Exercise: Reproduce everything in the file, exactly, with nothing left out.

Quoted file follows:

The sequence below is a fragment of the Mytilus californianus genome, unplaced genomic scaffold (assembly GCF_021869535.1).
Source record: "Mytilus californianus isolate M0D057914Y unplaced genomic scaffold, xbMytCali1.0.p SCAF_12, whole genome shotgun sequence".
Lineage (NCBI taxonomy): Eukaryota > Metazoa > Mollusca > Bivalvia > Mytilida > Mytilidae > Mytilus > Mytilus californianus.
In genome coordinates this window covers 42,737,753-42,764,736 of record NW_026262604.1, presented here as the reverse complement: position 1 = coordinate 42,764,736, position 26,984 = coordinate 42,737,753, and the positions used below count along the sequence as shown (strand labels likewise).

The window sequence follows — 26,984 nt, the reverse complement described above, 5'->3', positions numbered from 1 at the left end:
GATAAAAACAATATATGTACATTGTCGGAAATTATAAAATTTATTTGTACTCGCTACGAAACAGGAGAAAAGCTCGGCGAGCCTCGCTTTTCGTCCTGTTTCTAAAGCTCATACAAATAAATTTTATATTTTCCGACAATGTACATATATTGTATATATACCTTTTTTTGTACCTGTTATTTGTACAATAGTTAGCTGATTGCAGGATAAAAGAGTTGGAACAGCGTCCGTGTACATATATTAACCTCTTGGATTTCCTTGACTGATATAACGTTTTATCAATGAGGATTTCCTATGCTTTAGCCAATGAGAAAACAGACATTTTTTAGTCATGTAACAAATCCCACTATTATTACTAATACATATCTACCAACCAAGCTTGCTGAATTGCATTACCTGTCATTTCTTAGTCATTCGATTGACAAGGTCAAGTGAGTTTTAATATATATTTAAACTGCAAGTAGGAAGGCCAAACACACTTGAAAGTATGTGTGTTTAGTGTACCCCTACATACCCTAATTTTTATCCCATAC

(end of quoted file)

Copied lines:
The sequence below is a fragment of the Mytilus californianus genome, unplaced genomic scaffold (assembly GCF_021869535.1).
Source record: "Mytilus californianus isolate M0D057914Y unplaced genomic scaffold, xbMytCali1.0.p SCAF_12, whole genome shotgun sequence".
Lineage (NCBI taxonomy): Eukaryota > Metazoa > Mollusca > Bivalvia > Mytilida > Mytilidae > Mytilus > Mytilus californianus.
In genome coordinates this window covers 42,737,753-42,764,736 of record NW_026262604.1, presented here as the reverse complement: position 1 = coordinate 42,764,736, position 26,984 = coordinate 42,737,753, and the positions used below count along the sequence as shown (strand labels likewise).

The window sequence follows — 26,984 nt, the reverse complement described above, 5'->3', positions numbered from 1 at the left end:
GATAAAAACAATATATGTACATTGTCGGAAATTATAAAATTTATTTGTACTCGCTACGAAACAGGAGAAAAGCTCGGCGAGCCTCGCTTTTCGTCCTGTTTCTAAAGCTCATACAAATAAATTTTATATTTTCCGACAATGTACATATATTGTATATATACCTTTTTTTGTACCTGTTATTTGTACAATAGTTAGCTGATTGCAGGATAAAAGAGTTGGAACAGCGTCCGTGTACATATATTAACCTCTTGGATTTCCTTGACTGATATAACGTTTTATCAATGAGGATTTCCTATGCTTTAGCCAATGAGAAAACAGACATTTTTTAGTCATGTAACAAATCCCACTATTATTACTAATACATATCTACCAACCAAGCTTGCTGAATTGCATTACCTGTCATTTCTTAGTCATTCGATTGACAAGGTCAAGTGAGTTTTAATATATATTTAAACTGCAAGTAGGAAGGCCAAACACACTTGAAAGTATGTGTGTTTAGTGTACCCCTACATACCCTAATTTTTATCCCATAC